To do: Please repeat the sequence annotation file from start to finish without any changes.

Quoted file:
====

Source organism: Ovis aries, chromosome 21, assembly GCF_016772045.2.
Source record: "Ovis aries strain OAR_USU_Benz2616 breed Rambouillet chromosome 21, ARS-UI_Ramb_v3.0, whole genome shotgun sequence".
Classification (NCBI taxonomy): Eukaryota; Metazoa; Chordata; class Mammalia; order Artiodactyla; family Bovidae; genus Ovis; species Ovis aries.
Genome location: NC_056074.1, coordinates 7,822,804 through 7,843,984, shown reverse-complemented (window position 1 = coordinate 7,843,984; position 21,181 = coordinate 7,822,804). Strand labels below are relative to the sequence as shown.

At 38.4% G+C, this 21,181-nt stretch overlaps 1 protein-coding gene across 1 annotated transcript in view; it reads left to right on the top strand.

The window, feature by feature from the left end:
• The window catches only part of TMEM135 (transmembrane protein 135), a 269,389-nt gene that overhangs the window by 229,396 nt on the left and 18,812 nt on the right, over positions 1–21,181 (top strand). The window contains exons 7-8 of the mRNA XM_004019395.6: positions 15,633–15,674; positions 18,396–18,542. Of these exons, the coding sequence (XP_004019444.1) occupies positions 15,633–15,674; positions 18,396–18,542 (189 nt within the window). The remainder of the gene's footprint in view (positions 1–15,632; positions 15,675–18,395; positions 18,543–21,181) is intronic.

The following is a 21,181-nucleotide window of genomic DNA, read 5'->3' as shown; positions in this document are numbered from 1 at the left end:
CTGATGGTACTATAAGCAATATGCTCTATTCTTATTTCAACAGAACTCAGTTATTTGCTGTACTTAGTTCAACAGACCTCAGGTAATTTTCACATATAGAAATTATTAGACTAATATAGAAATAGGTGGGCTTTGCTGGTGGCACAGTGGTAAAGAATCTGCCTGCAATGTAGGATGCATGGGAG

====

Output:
Source organism: Ovis aries, chromosome 21, assembly GCF_016772045.2.
Source record: "Ovis aries strain OAR_USU_Benz2616 breed Rambouillet chromosome 21, ARS-UI_Ramb_v3.0, whole genome shotgun sequence".
Classification (NCBI taxonomy): Eukaryota; Metazoa; Chordata; class Mammalia; order Artiodactyla; family Bovidae; genus Ovis; species Ovis aries.
Genome location: NC_056074.1, coordinates 7,822,804 through 7,843,984, shown reverse-complemented (window position 1 = coordinate 7,843,984; position 21,181 = coordinate 7,822,804). Strand labels below are relative to the sequence as shown.

At 38.4% G+C, this 21,181-nt stretch overlaps 1 protein-coding gene across 1 annotated transcript in view; it reads left to right on the top strand.

The window, feature by feature from the left end:
• The window catches only part of TMEM135 (transmembrane protein 135), a 269,389-nt gene that overhangs the window by 229,396 nt on the left and 18,812 nt on the right, over positions 1–21,181 (top strand). The window contains exons 7-8 of the mRNA XM_004019395.6: positions 15,633–15,674; positions 18,396–18,542. Of these exons, the coding sequence (XP_004019444.1) occupies positions 15,633–15,674; positions 18,396–18,542 (189 nt within the window). The remainder of the gene's footprint in view (positions 1–15,632; positions 15,675–18,395; positions 18,543–21,181) is intronic.

The following is a 21,181-nucleotide window of genomic DNA, read 5'->3' as shown; positions in this document are numbered from 1 at the left end:
CTGATGGTACTATAAGCAATATGCTCTATTCTTATTTCAACAGAACTCAGTTATTTGCTGTACTTAGTTCAACAGACCTCAGGTAATTTTCACATATAGAAATTATTAGACTAATATAGAAATAGGTGGGCTTTGCTGGTGGCACAGTGGTAAAGAATCTGCCTGCAATGTAGGATGCATGGGAG